Dean Owen

5 years ago · 2 min. reading time · visibility ~100 ·

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A Gift to the World’s Fastest Man!

A Gift to the World’s Fastest Man!

On 14th October, 2012, a man teetered at the edge of space before jumping from his craft and plummeting, freefall, towards a very hard earth at an incredible Mach 1.25. This man was Austrian skydiver Felix Baumgartner.

Just over one hundred years earlier, French aviator Louis Charles Joseph Blériot became the first person to cross the English Channel in an airplane.

Whilst both gentlemen share an insatiable appetite for adventure, there was another common thread - Baumgartner and Blériot performed these feats sporting a mechanical watch from renowned Swiss watch manufacture, Zenith.

A number of watch manufactures can claim a credible pedigree of producing pilot watches and aviation instruments. Indeed the first pilot watches originated at the start of the 20th Century when Louis Cartier gifted a wristwatch to aviator extraordinaire, Alberto Santos-Dumont. Santos-Dumont had complained that it was troublesome to check the time using his pocket watch whilst flying. Up until then, wristwatches had only started to become popular, and mostly for women. The Santos watch was arguably the first men’s wristwatch ever, in addition to being the first pilot watch. The “Santos” line of watches continues to this day but not as pilot watches. In general, pilot watches needed to be large and extremely legible in addition to being robust enough to deal with bumpy flights. The watch that Blériot wore for the historic Channel crossing was to be the watch that inspired generations of pilot watches since. A black dial with white oversized Arabic numerals was chosen for optimal legibility and so as not to impair night vision. A large crown was also a feature so that the watch could be adjusted even when wearing gloves.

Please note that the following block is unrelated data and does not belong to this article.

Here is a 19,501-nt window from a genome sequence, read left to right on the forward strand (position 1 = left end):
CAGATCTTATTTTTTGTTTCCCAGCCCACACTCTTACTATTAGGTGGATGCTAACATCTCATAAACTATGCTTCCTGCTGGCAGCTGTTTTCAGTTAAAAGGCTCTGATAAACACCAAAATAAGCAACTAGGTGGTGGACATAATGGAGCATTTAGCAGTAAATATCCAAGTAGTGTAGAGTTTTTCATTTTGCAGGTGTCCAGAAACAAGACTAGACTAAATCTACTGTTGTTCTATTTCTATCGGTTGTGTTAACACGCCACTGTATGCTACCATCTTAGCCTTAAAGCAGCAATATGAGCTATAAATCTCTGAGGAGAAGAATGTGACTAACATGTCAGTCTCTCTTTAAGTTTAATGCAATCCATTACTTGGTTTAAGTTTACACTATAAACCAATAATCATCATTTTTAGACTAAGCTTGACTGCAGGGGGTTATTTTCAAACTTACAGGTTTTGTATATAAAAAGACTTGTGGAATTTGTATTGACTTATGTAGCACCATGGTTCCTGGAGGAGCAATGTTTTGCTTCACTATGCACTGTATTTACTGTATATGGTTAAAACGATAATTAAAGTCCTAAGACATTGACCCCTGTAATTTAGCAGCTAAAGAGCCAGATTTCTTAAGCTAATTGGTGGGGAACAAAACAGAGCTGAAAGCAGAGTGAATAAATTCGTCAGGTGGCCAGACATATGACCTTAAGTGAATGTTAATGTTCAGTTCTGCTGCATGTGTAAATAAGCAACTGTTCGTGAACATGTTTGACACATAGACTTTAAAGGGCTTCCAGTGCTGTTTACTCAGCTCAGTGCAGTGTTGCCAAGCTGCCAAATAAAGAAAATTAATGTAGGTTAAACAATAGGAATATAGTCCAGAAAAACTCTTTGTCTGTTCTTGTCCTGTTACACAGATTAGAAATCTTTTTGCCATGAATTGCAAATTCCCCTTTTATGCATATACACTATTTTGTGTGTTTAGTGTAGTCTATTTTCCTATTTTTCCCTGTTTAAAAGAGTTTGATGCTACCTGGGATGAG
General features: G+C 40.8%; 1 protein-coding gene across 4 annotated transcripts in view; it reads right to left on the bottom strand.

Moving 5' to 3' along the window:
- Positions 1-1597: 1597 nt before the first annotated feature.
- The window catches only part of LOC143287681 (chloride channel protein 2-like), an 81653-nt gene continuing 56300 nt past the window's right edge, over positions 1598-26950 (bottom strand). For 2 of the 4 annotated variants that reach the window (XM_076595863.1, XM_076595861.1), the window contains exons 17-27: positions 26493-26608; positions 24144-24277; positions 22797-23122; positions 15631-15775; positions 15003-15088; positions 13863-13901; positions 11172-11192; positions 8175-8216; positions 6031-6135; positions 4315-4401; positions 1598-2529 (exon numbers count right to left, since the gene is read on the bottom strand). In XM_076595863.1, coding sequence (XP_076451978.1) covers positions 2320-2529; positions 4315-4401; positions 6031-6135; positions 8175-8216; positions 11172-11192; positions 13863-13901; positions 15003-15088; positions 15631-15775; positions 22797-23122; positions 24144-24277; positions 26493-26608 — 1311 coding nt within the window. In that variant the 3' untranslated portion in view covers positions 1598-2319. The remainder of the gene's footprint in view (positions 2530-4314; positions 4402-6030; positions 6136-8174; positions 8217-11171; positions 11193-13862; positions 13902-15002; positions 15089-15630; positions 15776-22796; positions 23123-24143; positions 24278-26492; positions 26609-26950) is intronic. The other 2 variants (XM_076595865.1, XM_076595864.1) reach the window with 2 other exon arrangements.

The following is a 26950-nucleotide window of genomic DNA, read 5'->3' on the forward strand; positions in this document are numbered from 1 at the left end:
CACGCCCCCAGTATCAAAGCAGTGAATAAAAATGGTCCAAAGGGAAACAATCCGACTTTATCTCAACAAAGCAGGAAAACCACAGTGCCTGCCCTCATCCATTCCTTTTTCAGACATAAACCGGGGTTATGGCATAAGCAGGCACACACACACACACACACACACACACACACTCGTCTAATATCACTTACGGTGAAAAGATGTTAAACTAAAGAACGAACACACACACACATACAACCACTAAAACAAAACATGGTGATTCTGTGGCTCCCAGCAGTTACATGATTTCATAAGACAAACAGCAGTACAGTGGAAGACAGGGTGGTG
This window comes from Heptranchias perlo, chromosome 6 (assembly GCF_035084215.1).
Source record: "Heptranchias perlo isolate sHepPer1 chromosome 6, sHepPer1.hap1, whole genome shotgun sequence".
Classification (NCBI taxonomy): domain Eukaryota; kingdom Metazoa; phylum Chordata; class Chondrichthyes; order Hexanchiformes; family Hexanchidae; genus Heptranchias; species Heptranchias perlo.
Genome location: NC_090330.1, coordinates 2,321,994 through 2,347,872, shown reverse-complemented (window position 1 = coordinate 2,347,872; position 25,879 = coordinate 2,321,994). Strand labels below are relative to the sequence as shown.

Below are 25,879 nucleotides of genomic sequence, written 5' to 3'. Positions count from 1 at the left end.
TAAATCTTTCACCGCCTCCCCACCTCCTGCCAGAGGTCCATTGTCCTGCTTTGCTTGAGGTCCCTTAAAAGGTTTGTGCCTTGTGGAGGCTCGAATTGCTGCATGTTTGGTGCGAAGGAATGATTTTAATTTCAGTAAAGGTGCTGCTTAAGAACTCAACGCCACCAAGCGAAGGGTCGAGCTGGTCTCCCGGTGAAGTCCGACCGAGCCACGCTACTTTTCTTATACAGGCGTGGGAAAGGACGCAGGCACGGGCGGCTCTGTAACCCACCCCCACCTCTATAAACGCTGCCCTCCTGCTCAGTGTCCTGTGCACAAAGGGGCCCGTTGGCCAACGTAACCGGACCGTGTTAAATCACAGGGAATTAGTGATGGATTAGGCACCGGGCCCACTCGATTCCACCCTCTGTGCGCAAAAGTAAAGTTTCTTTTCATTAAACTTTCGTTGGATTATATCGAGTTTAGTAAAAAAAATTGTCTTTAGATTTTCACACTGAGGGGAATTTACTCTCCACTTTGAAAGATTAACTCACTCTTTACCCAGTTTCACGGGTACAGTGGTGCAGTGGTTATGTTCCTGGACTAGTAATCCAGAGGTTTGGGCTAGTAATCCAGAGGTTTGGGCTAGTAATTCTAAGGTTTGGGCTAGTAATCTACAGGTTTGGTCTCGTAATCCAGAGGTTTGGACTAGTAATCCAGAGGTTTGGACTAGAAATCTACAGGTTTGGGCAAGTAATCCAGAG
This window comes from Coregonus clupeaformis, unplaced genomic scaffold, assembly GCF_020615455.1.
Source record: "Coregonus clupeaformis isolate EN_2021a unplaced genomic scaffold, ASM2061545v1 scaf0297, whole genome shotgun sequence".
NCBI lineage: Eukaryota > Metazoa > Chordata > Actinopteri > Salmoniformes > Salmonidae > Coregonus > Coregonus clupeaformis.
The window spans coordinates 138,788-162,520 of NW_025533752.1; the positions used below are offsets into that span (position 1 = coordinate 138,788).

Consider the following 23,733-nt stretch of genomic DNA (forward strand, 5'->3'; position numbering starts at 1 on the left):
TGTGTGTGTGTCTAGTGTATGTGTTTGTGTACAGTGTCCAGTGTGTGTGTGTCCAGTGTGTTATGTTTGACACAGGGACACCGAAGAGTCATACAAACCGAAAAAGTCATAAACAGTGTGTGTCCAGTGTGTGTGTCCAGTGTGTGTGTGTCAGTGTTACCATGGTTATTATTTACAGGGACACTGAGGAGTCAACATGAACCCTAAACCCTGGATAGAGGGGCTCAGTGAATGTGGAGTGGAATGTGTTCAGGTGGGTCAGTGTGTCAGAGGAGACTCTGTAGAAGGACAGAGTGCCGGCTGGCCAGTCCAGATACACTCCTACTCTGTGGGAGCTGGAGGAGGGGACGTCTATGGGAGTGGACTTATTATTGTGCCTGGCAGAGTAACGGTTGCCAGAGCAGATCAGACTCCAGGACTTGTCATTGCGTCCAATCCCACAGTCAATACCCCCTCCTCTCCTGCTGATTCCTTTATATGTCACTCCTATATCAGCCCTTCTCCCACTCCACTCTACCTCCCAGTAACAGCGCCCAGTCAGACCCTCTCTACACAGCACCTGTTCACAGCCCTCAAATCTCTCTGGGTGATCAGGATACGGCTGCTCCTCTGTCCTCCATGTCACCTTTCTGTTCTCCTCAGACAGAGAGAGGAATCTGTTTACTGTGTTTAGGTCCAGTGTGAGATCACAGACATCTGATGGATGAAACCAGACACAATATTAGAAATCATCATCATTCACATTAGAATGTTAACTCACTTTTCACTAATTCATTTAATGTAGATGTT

Throughout the two World Wars, Zenith continued to create watches, and indeed aviation instruments for the magnificent men in their flying machines. These watches proved their might in the numerous bombing sorties carried out over Germany by the Royal Flying Corps. For more information on this period, please see my article.

The Incredible Mark V Cockpit watches

Fast forward to 2012, 38,969.3 meters above New Mexico, and daredevil Felix Baumgartner salutes and launches himself off the helium balloon capsule when Mission Control announce “jumper away”. After 42 seconds of freefall, Baumgartner had reached an astonishing 1,342 kilometers per hour. After 4 minutes and 16 seconds of freefall, Baumgartner deploys his parachute and lands in the desert a full 9 minutes after jumping. On his wrist the whole time was a Zenith El Primero Stratos Flyback Striking 10th .

I wanted to meet Felix Baumgartner.

In 2013, I commissioned an art piece by renowned Danish Artist and Illustrator Cay Brøndum. I planned to gift the piece to Felix Baumgartner on his next visit to China.

As it happened I got a call from Zenith asking if I would like to be interviewed about my collection for a watch magazine. I agreed, and we did the interview, which resulted in a three-page spread. They told me that I had actually just missed Felix Baumgartner’s visit to China, but that they also planned to have him back pretty soon. Needless to say they would invite me to make my gift presentation. Zenith did give me a book signed by my hero to keep me occupied. Unfortunately Felix Baumgartner, the World’s Fastest Man, has since taken to motorsports having finished ninth in his racing debut at the 24 Hour Nürburgring endurance race in 2014.